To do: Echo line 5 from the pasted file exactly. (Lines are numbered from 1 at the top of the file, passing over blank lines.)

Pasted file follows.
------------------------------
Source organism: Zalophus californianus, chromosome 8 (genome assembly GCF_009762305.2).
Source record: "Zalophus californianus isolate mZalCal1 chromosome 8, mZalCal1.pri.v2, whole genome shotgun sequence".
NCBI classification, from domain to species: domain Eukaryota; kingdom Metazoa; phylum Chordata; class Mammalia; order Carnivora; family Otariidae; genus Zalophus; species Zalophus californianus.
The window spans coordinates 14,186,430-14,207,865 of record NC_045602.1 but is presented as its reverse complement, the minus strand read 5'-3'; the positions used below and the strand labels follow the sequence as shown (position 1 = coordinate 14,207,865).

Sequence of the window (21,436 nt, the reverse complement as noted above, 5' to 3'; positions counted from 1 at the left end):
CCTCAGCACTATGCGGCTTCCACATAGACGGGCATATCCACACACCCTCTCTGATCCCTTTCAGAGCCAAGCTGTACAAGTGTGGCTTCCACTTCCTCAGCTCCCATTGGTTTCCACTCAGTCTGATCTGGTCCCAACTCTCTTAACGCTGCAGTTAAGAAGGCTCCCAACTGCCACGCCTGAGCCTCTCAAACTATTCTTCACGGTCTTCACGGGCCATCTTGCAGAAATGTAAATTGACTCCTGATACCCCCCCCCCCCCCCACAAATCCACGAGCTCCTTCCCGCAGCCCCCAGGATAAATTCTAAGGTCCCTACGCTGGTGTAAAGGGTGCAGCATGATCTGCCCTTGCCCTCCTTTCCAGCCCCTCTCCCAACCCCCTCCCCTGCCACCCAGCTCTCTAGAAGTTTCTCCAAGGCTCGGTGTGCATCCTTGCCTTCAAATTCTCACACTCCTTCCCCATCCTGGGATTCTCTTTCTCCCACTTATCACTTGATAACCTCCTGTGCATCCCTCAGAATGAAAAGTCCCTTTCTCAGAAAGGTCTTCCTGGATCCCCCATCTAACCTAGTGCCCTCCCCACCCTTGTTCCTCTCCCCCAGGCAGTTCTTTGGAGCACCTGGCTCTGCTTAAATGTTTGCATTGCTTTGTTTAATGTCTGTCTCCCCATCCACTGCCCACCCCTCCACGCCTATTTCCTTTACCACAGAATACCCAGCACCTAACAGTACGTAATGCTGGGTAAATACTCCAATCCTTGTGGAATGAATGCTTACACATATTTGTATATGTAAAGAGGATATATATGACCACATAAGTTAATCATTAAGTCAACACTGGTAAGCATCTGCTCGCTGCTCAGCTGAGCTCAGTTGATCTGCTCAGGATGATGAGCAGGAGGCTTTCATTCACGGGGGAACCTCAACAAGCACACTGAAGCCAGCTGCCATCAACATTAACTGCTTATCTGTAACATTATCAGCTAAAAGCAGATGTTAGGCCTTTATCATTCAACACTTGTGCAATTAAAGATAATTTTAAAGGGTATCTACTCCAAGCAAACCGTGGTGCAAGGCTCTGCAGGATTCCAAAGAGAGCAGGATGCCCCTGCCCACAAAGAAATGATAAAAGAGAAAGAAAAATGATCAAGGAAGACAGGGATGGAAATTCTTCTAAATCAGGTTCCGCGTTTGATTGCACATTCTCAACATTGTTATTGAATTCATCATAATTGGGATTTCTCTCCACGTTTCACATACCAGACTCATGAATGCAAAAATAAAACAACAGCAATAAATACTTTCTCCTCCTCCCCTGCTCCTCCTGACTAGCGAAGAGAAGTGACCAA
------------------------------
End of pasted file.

Sequence of the window (21,436 nt, the reverse complement as noted above, 5' to 3'; positions counted from 1 at the left end):